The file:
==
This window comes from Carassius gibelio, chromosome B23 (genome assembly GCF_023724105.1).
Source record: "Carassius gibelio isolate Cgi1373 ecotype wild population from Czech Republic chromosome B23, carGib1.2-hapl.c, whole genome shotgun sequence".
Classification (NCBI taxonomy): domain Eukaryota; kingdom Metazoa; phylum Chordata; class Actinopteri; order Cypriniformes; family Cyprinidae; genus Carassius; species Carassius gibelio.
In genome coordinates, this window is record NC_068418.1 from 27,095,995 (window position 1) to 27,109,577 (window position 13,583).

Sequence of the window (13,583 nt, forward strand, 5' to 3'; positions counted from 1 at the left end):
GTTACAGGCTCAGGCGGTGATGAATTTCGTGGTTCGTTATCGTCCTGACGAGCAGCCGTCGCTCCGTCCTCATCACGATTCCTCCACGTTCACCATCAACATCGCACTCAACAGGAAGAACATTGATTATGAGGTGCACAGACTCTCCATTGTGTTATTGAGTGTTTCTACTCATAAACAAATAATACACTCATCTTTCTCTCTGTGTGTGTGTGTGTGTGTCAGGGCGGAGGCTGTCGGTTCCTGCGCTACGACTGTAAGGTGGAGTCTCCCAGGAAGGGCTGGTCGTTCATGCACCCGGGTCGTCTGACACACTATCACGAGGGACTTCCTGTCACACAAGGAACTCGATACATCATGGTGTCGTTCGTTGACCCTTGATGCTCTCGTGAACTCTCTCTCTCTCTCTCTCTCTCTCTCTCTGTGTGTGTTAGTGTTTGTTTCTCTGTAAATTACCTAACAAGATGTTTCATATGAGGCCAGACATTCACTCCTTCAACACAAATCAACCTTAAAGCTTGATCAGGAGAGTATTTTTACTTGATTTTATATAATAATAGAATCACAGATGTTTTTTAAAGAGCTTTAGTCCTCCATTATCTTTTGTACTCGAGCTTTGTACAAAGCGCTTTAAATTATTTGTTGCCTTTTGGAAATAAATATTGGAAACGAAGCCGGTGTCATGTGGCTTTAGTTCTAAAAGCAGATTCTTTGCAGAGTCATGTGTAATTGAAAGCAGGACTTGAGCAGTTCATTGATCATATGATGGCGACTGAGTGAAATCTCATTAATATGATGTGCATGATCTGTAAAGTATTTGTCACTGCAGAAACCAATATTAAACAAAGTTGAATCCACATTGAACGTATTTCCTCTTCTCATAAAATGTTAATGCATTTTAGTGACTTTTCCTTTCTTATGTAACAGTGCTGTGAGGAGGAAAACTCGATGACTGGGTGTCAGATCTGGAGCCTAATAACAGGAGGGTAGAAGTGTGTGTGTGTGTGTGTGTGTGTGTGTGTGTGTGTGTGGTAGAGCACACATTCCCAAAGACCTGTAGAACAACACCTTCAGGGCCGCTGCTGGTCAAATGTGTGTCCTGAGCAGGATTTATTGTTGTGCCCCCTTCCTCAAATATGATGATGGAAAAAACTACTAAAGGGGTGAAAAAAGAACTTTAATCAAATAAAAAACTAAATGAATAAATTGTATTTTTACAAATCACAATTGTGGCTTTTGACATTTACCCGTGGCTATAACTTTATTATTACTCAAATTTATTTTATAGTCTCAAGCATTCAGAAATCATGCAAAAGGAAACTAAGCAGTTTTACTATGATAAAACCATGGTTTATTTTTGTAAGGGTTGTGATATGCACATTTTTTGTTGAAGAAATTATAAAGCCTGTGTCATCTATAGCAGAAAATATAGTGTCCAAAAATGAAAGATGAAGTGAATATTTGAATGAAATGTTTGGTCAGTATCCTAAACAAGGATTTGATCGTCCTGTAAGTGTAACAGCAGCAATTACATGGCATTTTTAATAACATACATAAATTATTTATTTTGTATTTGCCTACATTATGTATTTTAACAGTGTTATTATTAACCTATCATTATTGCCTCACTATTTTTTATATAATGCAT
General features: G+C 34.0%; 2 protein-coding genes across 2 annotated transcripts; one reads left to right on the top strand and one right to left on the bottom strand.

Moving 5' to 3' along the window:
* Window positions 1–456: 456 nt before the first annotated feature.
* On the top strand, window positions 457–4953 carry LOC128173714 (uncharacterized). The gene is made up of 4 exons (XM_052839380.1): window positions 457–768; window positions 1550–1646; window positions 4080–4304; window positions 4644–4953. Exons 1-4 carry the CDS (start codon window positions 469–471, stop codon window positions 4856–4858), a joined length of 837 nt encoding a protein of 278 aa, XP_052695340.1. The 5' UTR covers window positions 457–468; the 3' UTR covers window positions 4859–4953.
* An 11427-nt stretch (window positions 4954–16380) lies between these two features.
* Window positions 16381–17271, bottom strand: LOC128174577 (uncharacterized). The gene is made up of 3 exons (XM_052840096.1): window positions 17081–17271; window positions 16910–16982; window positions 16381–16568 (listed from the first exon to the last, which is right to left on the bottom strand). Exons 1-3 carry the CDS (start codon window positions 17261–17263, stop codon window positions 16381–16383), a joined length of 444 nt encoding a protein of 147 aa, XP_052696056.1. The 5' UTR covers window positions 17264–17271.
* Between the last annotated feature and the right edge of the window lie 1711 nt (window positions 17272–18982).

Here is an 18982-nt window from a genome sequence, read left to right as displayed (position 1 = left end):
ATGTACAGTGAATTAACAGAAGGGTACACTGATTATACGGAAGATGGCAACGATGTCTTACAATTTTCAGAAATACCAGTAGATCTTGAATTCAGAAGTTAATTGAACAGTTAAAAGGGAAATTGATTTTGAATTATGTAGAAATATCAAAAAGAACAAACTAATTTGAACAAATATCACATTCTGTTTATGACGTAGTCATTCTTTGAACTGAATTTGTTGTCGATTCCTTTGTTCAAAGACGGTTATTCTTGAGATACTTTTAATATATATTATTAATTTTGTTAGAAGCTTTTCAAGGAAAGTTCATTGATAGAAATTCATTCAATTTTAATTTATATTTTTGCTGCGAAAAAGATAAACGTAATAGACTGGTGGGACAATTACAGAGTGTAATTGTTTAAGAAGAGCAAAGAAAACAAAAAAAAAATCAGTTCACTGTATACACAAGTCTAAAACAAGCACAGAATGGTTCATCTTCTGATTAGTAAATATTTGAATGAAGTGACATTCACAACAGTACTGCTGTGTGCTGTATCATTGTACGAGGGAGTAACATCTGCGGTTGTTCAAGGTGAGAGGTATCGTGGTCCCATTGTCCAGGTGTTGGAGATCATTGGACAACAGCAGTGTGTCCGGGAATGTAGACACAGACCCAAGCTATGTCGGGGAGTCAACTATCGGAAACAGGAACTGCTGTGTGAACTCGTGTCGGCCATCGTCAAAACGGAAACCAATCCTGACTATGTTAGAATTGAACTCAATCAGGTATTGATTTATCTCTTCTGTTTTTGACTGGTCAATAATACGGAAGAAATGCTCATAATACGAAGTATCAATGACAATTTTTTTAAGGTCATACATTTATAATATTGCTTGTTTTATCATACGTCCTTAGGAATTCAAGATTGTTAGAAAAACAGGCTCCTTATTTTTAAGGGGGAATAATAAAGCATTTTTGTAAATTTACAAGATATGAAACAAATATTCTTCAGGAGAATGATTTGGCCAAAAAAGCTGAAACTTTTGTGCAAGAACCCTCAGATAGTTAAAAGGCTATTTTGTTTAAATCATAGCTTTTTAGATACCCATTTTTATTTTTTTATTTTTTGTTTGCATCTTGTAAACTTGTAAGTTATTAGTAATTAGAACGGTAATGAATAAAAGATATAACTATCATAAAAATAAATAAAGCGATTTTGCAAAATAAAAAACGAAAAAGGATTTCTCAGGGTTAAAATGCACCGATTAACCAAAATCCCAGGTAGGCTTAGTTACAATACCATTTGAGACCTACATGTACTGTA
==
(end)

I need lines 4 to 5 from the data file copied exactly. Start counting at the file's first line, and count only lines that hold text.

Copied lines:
In genome coordinates, this window is record NC_068418.1 from 27,095,995 (window position 1) to 27,109,577 (window position 13,583).

Sequence of the window (13,583 nt, forward strand, 5' to 3'; positions counted from 1 at the left end):